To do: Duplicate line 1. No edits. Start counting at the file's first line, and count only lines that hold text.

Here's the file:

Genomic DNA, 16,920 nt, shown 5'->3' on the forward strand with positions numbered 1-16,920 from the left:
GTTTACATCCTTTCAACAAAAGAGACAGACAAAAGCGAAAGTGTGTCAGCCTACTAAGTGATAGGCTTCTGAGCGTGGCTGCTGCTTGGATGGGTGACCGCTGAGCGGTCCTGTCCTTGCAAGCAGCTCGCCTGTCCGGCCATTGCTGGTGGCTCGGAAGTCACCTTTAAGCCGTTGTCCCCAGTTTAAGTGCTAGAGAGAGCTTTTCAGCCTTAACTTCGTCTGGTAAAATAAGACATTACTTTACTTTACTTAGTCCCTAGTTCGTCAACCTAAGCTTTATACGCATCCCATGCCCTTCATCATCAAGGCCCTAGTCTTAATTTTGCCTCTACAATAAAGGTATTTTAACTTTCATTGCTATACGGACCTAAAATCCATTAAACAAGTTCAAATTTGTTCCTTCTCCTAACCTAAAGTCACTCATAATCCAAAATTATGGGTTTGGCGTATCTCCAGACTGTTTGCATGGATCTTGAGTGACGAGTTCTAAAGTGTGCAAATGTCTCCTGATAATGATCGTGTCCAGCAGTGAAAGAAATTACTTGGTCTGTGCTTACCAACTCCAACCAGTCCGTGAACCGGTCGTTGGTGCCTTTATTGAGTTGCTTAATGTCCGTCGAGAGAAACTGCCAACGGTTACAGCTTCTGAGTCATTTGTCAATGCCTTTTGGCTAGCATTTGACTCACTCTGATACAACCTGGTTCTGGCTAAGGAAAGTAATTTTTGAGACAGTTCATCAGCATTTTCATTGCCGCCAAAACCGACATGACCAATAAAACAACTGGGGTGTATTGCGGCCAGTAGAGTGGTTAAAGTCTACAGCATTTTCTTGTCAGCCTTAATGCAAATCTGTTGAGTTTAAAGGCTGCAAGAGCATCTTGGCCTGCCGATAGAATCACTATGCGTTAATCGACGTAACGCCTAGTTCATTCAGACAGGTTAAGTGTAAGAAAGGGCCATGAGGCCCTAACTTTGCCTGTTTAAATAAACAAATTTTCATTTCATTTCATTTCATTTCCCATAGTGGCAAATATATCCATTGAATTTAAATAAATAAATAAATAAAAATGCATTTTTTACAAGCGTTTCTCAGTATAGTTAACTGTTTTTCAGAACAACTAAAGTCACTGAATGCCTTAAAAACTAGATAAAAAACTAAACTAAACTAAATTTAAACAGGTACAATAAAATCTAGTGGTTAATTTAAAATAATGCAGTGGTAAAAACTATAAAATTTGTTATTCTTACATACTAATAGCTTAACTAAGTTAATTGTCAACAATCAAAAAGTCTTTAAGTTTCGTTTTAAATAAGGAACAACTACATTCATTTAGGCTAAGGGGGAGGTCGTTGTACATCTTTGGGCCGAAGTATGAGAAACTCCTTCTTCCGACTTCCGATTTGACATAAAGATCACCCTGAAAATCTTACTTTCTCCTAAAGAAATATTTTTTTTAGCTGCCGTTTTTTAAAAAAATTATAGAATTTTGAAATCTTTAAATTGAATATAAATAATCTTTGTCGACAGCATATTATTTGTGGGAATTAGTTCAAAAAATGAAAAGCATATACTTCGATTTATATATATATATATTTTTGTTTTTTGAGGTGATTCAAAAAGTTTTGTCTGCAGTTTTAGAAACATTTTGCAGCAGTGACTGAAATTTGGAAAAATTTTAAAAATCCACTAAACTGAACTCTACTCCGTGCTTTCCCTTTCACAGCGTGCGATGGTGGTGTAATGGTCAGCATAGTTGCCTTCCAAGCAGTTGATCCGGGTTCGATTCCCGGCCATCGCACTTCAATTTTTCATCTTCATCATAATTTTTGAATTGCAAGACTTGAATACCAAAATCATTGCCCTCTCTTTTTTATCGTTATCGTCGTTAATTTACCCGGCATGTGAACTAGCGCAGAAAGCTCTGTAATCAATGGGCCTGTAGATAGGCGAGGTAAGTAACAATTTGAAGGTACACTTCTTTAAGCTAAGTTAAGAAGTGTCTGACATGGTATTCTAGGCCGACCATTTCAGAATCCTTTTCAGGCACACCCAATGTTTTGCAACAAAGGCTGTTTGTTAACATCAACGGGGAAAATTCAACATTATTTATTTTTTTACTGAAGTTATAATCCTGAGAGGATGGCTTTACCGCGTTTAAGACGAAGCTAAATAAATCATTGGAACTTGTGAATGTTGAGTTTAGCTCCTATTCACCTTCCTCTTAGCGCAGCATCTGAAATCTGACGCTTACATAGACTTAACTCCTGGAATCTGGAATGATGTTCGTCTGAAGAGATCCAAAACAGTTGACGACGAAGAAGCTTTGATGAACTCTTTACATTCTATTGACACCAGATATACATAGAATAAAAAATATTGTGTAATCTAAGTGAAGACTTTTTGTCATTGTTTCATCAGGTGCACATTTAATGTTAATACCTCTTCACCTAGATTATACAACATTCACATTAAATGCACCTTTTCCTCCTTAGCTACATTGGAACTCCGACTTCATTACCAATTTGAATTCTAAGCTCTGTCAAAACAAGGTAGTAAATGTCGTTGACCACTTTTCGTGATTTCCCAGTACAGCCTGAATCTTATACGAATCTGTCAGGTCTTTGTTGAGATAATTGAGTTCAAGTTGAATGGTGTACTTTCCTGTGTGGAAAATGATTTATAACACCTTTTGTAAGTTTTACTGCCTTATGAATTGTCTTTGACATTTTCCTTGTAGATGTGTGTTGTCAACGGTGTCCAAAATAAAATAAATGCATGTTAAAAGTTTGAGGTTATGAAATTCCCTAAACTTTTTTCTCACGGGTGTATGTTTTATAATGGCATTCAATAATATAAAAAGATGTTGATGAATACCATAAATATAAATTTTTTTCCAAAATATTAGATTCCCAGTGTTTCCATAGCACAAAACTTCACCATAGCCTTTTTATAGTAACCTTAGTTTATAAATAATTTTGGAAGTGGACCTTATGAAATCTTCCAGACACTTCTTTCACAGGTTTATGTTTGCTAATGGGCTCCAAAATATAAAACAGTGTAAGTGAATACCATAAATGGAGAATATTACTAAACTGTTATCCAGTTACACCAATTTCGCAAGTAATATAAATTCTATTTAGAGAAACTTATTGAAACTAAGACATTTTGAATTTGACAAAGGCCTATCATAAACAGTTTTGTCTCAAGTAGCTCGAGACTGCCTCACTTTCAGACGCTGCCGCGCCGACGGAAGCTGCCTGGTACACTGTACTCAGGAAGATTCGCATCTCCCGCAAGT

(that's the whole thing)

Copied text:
Genomic DNA, 16,920 nt, shown 5'->3' on the forward strand with positions numbered 1-16,920 from the left: